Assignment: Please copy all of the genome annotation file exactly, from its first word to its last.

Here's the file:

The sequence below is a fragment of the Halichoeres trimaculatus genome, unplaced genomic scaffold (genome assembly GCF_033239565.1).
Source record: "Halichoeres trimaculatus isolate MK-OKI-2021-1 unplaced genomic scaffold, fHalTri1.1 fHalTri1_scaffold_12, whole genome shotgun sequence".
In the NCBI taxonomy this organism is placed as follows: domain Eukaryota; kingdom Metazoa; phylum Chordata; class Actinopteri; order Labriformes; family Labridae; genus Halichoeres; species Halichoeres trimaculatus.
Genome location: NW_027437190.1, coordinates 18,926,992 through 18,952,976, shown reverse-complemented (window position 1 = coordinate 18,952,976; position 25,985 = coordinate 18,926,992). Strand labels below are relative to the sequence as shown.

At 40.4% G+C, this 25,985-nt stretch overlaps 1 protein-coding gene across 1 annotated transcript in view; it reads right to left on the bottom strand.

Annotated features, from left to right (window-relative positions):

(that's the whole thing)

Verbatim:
The sequence below is a fragment of the Halichoeres trimaculatus genome, unplaced genomic scaffold (genome assembly GCF_033239565.1).
Source record: "Halichoeres trimaculatus isolate MK-OKI-2021-1 unplaced genomic scaffold, fHalTri1.1 fHalTri1_scaffold_12, whole genome shotgun sequence".
In the NCBI taxonomy this organism is placed as follows: domain Eukaryota; kingdom Metazoa; phylum Chordata; class Actinopteri; order Labriformes; family Labridae; genus Halichoeres; species Halichoeres trimaculatus.
Genome location: NW_027437190.1, coordinates 18,926,992 through 18,952,976, shown reverse-complemented (window position 1 = coordinate 18,952,976; position 25,985 = coordinate 18,926,992). Strand labels below are relative to the sequence as shown.

At 40.4% G+C, this 25,985-nt stretch overlaps 1 protein-coding gene across 1 annotated transcript in view; it reads right to left on the bottom strand.

Annotated features, from left to right (window-relative positions):